Judge rebuffs feds’ secret arguments on no-fly list
A federal judge in California has rejected the Obama administration’s effort to use secret arguments and evidence to defeat a lawsuit relating to the so-called no-fly list designed to keep suspected terrorists off of airline flights.
U.S. District Court Judge William Alsup turned down a motion by the Justice Department to dismiss former Stanford student Rahinah Ibrahim’s lawsuit against various federal government agencies over her reported inclusion on the no-fly list as well as an incident in September 2005 where she was barred from taking a flight from San Francisco and detained for a couple of hours.
Alsup, who sits in San Francisco, also refused the Justice Department’s offer to show him affidavits from law enforcement officials which the government would not share with Ibrahim or her attorneys.
“Here the government seeks to affirmatively use allegedly privileged information to dispose of the case entirely without ever revealing to the other side what its secret evidence might be,” Alsup wrote in an order filed last week (and posted here). “Only in the rarest of circumstances should a district judge, in his or her discretion, receive ex parte argument and evidence in secret from only one side aimed at winning or ending a case over the objection of the other side. Here, the government has not justified its sweeping proposal.”
“It has gone so far as even to redact from its table of authorities some of the reported caselaw on which it relies! This is too hard to swallow,” Alsup wrote.
Alsup seemed particularly exercised by what he said was the Justice Department’s proposal that it would hang on to the confidential materials, which he added would not be officially filed with the court. If the judge is correctly stating the government’s proposal, it would be unusual even for cases involving classified information. A quick glance at the filings in the case suggests the government is following its typical process for cases involving sensitive information. (No-fly list data, which is regularly shared with uncleared airline personnel, is not considered classified but rather “sensitive security information” which the Transportation Security Administration has legal control over.)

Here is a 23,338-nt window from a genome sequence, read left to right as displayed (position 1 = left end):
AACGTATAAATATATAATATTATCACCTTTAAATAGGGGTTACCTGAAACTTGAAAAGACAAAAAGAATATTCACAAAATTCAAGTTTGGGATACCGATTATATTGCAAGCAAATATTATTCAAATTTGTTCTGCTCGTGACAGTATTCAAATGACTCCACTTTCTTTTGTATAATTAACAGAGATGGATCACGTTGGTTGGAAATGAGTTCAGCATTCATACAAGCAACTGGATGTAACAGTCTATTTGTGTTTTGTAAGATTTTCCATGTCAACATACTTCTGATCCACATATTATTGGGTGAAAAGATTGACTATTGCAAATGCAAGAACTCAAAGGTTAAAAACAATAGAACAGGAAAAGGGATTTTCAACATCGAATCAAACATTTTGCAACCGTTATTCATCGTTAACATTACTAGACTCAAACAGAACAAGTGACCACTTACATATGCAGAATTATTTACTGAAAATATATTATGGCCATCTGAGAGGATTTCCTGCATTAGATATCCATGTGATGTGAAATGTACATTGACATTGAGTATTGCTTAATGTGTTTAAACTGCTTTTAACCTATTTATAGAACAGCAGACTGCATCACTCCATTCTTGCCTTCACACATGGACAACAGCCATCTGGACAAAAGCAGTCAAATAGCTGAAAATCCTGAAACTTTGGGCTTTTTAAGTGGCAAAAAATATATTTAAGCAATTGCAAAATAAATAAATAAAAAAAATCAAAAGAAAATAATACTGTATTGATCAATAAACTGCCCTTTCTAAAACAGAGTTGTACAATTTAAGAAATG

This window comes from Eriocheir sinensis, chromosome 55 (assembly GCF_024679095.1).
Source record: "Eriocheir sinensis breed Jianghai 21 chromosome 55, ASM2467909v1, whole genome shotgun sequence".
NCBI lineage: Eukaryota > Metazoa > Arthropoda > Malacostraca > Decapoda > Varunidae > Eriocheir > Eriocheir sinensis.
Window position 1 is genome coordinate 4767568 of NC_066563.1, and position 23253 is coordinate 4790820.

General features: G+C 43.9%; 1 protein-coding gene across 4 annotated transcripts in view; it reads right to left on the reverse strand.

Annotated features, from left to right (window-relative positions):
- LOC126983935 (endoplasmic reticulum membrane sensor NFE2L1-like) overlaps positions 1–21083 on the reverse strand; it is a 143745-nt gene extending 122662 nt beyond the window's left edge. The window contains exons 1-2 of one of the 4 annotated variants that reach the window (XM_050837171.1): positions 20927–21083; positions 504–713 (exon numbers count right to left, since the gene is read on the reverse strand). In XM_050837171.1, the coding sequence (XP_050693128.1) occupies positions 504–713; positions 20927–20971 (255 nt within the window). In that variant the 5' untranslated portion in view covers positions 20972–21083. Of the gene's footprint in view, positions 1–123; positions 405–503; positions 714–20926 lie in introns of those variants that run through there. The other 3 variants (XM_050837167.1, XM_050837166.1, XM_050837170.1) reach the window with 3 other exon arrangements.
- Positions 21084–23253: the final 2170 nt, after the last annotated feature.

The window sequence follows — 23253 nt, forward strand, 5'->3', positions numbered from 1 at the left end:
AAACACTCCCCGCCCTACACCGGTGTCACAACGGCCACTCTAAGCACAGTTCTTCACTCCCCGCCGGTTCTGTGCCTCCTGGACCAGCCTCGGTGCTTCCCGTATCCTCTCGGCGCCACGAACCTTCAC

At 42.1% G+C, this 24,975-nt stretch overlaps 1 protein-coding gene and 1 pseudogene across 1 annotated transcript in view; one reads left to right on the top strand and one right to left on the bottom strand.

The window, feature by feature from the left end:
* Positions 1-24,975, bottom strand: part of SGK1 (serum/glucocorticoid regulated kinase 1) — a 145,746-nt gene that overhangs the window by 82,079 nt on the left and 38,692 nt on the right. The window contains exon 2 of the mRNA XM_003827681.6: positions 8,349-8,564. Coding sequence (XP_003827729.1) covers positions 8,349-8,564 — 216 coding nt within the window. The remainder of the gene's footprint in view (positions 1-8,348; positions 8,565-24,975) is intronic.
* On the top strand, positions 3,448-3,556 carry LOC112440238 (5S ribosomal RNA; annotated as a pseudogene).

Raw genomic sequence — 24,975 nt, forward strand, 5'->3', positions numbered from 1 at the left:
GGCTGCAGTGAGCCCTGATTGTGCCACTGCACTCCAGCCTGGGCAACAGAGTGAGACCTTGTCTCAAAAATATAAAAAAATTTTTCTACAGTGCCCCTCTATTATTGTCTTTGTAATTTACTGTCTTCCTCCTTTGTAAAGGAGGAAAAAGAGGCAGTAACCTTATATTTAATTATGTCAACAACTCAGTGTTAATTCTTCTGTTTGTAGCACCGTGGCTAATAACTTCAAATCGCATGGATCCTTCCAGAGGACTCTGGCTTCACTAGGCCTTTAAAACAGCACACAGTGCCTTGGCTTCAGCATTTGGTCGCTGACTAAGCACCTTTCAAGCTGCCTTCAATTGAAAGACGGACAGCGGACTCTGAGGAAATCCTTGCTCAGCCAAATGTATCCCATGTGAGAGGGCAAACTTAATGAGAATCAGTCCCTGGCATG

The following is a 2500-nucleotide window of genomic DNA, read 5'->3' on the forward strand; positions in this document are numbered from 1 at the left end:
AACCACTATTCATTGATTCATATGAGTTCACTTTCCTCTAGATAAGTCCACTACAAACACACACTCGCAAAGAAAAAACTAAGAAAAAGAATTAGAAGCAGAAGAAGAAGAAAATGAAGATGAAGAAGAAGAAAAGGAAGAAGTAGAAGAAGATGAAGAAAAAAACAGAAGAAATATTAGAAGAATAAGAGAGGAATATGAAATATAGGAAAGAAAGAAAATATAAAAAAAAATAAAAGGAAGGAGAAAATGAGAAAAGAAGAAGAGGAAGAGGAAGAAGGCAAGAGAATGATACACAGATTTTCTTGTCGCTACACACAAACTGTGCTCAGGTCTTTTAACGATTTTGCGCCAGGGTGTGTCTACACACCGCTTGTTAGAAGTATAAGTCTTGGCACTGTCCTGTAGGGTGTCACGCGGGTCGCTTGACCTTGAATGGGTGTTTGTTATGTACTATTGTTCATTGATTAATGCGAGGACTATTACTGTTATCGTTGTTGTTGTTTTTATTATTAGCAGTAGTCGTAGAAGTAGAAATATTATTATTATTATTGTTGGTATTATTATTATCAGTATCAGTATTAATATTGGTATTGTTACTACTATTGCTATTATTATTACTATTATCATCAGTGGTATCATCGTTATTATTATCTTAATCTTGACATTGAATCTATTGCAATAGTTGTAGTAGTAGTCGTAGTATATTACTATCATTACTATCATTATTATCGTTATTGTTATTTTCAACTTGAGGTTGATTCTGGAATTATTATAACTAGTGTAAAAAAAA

The civil case will now proceed to discovery of relevant evidence. The judge did not rule out considering specific evidence later on that the government may wish to submit and keep secret, but he set a high bar for doing so. He also said the government would have to share any SSI relevant to the case with Ibrahim’s counsel.
The public accounts of what happened to Ibrahim make it sound like the Maylaysian national may have been on the no-fly list when first denied travel in 2005, but was later moved to a “selectee” list of travelers who get extra security attention but aren’t banned outright from traveling. However, the U.S. subsequently revoked her visa and denied her another one in 2009, suggesting some ongoing security concern on the government’s part. The revocation cited actual or possible terrorist activity, but was not specific.
The lawsuit, filed in 2006, has already traveled twice to the U.S. Court of Appeals for the 9th Circuit. The most recent ruling, in February of this year, held that Ibrahim had standing to sue even though she’s not a U.S. citizen and left the country voluntarily.
If the Obama administration really wanted to drop a bomb on the case, it could invoke the State Secrets Privilege in an effort to make the suit go away, but the courts might frown on an effort to do so at this point in the legal process.
Original post: Judge rebuffs feds’ secret arguments on no-fly list